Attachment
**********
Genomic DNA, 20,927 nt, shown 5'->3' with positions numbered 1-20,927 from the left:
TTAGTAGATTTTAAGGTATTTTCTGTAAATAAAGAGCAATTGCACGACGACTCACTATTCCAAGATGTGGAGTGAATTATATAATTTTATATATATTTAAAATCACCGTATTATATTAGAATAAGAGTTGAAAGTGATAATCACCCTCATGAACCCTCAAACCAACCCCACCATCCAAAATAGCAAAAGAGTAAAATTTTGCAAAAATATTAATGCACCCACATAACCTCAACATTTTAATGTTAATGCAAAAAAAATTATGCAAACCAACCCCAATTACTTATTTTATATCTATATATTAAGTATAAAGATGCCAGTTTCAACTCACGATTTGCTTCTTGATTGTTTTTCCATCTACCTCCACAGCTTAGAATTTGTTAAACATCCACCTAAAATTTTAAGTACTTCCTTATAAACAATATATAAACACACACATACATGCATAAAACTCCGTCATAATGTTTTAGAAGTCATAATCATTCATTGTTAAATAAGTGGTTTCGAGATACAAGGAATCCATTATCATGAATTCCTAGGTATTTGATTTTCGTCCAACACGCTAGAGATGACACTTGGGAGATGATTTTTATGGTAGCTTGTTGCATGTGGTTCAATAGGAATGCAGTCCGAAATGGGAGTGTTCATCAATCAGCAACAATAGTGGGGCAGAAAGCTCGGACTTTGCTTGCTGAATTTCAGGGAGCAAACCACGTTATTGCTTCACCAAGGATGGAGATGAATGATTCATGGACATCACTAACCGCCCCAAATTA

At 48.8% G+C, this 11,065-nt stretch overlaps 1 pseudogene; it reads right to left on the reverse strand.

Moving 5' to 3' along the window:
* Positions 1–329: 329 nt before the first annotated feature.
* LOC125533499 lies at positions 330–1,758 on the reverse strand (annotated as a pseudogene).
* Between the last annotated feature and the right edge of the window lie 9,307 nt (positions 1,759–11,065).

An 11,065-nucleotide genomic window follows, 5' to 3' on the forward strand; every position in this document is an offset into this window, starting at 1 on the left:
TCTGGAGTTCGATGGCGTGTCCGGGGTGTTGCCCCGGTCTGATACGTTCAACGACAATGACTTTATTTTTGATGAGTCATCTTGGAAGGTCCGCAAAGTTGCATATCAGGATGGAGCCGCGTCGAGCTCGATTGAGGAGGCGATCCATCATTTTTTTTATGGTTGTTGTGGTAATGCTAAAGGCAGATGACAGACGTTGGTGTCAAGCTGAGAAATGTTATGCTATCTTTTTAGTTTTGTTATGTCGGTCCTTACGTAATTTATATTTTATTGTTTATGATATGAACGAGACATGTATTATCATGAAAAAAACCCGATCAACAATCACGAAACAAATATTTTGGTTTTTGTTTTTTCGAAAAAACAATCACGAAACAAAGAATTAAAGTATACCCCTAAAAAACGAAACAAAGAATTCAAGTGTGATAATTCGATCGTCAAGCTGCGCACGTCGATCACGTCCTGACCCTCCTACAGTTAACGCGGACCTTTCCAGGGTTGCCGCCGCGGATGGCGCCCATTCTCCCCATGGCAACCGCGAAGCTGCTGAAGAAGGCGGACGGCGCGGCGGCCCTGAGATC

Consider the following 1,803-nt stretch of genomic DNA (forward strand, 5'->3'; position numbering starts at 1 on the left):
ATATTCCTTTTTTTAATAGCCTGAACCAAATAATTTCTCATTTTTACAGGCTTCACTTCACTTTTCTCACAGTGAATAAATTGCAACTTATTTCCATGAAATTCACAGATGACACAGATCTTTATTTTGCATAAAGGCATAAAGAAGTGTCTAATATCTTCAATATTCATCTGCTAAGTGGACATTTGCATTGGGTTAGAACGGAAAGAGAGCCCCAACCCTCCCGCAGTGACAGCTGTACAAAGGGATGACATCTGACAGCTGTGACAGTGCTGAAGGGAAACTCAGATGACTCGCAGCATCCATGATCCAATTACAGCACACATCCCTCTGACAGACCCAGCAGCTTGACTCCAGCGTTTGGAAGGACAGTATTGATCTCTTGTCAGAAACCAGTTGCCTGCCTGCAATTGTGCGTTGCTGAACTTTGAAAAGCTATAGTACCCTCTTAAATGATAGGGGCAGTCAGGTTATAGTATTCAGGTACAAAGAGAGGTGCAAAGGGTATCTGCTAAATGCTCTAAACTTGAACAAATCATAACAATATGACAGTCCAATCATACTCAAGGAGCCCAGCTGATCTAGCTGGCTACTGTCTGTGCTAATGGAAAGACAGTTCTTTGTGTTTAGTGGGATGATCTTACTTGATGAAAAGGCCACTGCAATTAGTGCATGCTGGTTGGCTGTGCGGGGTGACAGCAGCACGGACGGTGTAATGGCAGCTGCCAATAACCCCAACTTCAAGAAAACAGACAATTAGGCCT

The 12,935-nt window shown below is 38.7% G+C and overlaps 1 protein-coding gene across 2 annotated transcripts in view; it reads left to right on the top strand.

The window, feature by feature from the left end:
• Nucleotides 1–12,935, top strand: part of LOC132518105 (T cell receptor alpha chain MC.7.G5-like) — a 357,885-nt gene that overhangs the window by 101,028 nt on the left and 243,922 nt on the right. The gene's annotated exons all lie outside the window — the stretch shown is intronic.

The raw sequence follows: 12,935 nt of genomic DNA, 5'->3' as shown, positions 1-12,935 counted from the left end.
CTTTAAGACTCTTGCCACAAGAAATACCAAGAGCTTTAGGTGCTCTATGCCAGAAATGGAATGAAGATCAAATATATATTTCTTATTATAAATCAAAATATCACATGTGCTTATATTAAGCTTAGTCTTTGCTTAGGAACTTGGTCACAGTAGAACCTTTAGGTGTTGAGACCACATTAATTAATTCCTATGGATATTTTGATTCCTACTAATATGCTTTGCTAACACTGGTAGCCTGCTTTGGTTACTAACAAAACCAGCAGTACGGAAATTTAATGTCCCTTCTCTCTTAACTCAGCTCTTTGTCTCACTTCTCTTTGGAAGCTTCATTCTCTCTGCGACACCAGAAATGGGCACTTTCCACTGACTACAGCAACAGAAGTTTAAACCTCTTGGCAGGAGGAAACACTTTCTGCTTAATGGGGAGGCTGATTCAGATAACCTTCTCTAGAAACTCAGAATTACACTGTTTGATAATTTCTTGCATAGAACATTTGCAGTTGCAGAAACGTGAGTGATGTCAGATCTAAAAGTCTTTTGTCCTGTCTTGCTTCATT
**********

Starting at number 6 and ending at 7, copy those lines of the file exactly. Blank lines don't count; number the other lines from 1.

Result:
* LOC125533499 lies at positions 330–1,758 on the reverse strand (annotated as a pseudogene).
* Between the last annotated feature and the right edge of the window lie 9,307 nt (positions 1,759–11,065).